With almost a quarter of the regular-season schedule in the books, I would go as far to say that the Buffalo Sabres' sizzling 12-4-1 start isn't really out of the ordinary. They were well on their way to being a playoff team last season prior to goaltender
Not so predictable are the Bruins, who led the conference last season with 116 points, as both their offense and defense stood out, and they were expected to dominate again. This season, they've suffered key injuries on offense with
Such is the plight of the Carolina Hurricanes, a playoff team at the conclusion of the '08-'09 schedule. The 'Canes surged into the postseason and stunningly went on to the Conference final after knocking off New Jersey and Boston. Yet, suspicions remained about their overall quality, and they have been realized as well as exacerbated by injuries to goaltender
Same for the Montreal Canadiens, who looked wobbly in the second half of last season ... and look equally circumspect now (9-11-0) with new coach
For the Pittsburgh Penguins, New Jersey Devils, Washington Capitals and Philadelphia Flyers, their starts haven't been what you'd expect, for positive and negative reasons. In Pittsburgh, the Penguins (13-7-0) are only two points off the conference lead despite
Meanwhile, the Capitals were able to go 4-2-1 in the seven games that
Likewise the Devils. Without the departed Gionta,
The rest of the conference is wide open, providing hope in Atlanta (10-6-1) and Tampa Bay (7-4-6) of a sustained return to the postseason picture. In Philadelphia,
Over in the Western Conference, the best, by and large, remain so. The San Jose Sharks haven't lost in regulation in 12 games and sport a 6-0-2 home record. A year ago, they lost only five times on home ice. No changes there, and
Then you have the Detroit Red Wings as the standard-bearers of excellence. They are off a bit this season and likely will remain so due to offseason scoring loss via free agency and some early season lethargy. Still, any talk of a precipitous slide is premature. The Wings aren't as deep as they've been, but with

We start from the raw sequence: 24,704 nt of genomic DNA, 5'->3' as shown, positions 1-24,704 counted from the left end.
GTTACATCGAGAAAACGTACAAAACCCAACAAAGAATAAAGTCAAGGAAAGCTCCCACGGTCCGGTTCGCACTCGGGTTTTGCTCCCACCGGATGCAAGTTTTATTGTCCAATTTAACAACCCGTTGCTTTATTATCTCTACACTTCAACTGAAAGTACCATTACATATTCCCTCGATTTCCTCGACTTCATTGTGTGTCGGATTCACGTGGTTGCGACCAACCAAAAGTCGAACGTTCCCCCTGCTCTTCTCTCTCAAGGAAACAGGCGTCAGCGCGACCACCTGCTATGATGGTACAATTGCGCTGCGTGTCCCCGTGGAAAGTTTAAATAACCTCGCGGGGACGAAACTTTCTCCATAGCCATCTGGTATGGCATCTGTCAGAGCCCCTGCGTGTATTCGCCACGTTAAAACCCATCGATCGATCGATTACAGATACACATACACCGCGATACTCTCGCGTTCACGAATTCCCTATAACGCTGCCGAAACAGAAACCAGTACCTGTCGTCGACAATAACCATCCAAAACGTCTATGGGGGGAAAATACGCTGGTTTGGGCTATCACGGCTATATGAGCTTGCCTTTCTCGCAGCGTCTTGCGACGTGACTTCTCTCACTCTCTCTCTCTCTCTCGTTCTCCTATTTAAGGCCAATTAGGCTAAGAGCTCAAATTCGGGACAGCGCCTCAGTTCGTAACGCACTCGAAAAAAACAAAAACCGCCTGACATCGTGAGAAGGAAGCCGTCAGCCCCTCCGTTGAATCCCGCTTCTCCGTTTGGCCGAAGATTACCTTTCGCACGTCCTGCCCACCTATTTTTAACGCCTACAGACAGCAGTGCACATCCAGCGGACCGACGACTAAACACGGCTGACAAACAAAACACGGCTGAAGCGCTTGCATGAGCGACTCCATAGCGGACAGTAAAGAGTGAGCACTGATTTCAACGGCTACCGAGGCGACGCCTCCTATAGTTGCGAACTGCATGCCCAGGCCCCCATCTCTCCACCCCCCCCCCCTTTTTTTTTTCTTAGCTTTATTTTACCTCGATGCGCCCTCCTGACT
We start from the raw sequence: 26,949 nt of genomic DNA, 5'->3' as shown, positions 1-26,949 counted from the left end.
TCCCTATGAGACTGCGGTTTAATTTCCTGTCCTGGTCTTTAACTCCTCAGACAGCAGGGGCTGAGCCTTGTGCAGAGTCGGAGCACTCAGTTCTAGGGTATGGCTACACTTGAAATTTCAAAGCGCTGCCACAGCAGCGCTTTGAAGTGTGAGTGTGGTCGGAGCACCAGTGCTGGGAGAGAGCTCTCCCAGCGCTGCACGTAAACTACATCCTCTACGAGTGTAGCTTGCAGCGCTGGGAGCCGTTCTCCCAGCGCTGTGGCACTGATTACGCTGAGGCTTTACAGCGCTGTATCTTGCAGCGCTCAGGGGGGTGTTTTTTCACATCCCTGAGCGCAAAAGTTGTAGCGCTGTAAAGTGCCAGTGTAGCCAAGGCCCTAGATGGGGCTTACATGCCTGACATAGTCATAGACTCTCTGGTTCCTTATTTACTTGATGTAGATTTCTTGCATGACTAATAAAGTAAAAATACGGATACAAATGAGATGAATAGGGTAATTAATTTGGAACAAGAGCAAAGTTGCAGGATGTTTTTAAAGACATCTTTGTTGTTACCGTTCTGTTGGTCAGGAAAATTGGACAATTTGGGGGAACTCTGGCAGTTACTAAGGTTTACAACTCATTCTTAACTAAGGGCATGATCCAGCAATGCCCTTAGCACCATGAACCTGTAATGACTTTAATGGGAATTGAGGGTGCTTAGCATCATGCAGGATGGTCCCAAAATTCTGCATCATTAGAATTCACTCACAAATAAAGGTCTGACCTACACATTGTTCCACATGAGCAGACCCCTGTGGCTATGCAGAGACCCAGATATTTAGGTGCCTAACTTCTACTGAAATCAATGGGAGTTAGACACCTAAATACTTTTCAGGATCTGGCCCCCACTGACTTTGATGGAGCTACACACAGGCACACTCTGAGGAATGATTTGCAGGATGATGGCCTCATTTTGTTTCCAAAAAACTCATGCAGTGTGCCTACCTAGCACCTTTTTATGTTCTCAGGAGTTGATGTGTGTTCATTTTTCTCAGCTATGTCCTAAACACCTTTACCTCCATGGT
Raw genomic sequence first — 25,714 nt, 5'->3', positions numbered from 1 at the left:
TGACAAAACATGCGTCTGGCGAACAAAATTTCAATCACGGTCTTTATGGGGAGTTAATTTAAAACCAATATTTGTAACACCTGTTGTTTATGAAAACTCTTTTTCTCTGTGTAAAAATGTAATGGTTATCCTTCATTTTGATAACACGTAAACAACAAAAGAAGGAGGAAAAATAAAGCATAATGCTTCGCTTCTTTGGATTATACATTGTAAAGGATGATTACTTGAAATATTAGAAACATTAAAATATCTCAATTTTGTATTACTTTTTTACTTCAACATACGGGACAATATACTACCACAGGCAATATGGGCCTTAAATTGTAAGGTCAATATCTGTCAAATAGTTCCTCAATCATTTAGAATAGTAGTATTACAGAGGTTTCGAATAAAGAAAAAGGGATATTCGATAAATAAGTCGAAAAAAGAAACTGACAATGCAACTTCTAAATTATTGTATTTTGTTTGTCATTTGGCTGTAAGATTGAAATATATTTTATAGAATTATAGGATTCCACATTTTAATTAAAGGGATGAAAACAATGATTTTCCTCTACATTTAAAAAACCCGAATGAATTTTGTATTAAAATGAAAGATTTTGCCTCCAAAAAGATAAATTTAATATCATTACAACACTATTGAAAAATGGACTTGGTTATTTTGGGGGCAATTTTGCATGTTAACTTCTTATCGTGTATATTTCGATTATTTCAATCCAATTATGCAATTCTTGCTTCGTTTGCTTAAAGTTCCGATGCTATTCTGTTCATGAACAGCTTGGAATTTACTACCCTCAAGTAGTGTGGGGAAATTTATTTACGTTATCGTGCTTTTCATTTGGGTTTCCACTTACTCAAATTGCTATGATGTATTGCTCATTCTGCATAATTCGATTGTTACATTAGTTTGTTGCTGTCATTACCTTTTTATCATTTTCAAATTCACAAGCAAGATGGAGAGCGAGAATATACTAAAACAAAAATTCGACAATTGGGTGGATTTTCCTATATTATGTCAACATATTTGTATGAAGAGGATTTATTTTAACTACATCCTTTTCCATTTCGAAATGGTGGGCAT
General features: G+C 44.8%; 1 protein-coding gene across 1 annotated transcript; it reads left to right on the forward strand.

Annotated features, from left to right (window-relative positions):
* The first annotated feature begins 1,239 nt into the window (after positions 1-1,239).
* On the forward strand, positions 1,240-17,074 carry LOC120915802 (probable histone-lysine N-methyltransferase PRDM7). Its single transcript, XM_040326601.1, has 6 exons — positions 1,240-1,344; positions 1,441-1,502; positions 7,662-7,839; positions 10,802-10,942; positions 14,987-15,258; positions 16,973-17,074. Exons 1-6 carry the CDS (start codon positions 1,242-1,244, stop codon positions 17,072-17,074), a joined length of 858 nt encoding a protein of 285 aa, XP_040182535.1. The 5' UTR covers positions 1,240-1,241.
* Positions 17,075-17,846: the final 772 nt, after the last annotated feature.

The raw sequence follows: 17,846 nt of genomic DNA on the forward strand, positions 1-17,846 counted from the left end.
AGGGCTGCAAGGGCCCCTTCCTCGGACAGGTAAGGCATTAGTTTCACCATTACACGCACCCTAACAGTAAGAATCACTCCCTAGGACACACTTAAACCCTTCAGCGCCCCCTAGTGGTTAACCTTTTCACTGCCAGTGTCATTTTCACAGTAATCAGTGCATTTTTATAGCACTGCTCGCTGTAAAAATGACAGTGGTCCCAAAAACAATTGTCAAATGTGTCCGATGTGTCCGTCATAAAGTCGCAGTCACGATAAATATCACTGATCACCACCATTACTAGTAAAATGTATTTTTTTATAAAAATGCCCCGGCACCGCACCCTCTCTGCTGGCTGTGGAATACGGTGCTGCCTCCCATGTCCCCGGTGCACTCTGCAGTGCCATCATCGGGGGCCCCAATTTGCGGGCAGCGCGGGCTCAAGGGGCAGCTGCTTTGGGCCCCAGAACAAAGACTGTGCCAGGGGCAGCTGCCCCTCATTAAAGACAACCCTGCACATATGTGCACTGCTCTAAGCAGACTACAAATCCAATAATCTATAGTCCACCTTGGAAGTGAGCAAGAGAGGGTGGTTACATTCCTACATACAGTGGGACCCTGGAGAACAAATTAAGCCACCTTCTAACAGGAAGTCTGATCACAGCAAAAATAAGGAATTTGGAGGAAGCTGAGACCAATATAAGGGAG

The Vancouver Canucks are missing from the conference's elite right now, at 11-10-0. They've been without cornerstones
That last point assumes that the first quarter surprise in the NHL -- the Colorado Avalanche -- won't be able to hang. The Canucks whipped the Avs 8-2 over the weekend -- possibly signaling a market correction in the Northeast. More than likely, the Avs (12-5-3) will find their level with the rest of the pack fighting for the final three playoff positions in the conference.
Who will emerge? That's where the intrigue lies. Last year, the Columbus Blue Jackets (currently seventh overall at 10-6-2) made it for the first time and the so-far disappointing St. Louis Blues (6-8-4) put together a second half that catapulted them from last to sixth. Maybe this time, the L.A. Kings (12-7-2) will continue their fine early-season play and be there as a fresh entry. It's also possible that the Anaheim Ducks, presently occupying the conference basement, won't find their stride and will stay mired on the outside looking in.
The top five may be easier to spot with only a quarter of the work done, but figuring out seeds six through 15 is going to take the whole schedule.